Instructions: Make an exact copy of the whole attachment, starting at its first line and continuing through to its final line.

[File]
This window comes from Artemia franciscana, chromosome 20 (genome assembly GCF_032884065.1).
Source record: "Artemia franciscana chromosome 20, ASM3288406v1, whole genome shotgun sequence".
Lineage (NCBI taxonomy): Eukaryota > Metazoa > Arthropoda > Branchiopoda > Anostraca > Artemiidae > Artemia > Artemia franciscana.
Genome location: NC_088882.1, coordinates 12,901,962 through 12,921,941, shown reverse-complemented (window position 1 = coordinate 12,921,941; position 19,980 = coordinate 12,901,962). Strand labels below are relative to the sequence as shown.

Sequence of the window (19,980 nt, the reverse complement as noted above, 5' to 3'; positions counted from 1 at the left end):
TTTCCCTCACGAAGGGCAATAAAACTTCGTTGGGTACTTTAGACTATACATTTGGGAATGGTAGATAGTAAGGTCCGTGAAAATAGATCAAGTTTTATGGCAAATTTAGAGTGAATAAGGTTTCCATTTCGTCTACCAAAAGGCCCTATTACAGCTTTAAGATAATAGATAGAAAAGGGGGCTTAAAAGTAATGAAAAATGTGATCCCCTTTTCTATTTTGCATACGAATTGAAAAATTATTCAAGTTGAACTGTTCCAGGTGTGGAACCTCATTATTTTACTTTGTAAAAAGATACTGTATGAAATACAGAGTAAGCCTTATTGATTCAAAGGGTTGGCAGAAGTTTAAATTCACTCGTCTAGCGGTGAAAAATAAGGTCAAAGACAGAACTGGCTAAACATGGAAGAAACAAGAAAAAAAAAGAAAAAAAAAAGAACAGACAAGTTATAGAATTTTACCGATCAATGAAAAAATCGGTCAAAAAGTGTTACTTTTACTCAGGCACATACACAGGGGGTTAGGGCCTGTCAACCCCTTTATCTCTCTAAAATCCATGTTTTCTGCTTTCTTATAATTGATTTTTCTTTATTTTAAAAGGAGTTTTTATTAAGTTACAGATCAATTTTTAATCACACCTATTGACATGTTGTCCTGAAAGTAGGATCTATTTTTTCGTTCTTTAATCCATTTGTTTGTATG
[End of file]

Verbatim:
This window comes from Artemia franciscana, chromosome 20 (genome assembly GCF_032884065.1).
Source record: "Artemia franciscana chromosome 20, ASM3288406v1, whole genome shotgun sequence".
Lineage (NCBI taxonomy): Eukaryota > Metazoa > Arthropoda > Branchiopoda > Anostraca > Artemiidae > Artemia > Artemia franciscana.
Genome location: NC_088882.1, coordinates 12,901,962 through 12,921,941, shown reverse-complemented (window position 1 = coordinate 12,921,941; position 19,980 = coordinate 12,901,962). Strand labels below are relative to the sequence as shown.

Sequence of the window (19,980 nt, the reverse complement as noted above, 5' to 3'; positions counted from 1 at the left end):
TTTCCCTCACGAAGGGCAATAAAACTTCGTTGGGTACTTTAGACTATACATTTGGGAATGGTAGATAGTAAGGTCCGTGAAAATAGATCAAGTTTTATGGCAAATTTAGAGTGAATAAGGTTTCCATTTCGTCTACCAAAAGGCCCTATTACAGCTTTAAGATAATAGATAGAAAAGGGGGCTTAAAAGTAATGAAAAATGTGATCCCCTTTTCTATTTTGCATACGAATTGAAAAATTATTCAAGTTGAACTGTTCCAGGTGTGGAACCTCATTATTTTACTTTGTAAAAAGATACTGTATGAAATACAGAGTAAGCCTTATTGATTCAAAGGGTTGGCAGAAGTTTAAATTCACTCGTCTAGCGGTGAAAAATAAGGTCAAAGACAGAACTGGCTAAACATGGAAGAAACAAGAAAAAAAAAGAAAAAAAAAAGAACAGACAAGTTATAGAATTTTACCGATCAATGAAAAAATCGGTCAAAAAGTGTTACTTTTACTCAGGCACATACACAGGGGGTTAGGGCCTGTCAACCCCTTTATCTCTCTAAAATCCATGTTTTCTGCTTTCTTATAATTGATTTTTCTTTATTTTAAAAGGAGTTTTTATTAAGTTACAGATCAATTTTTAATCACACCTATTGACATGTTGTCCTGAAAGTAGGATCTATTTTTTCGTTCTTTAATCCATTTGTTTGTATG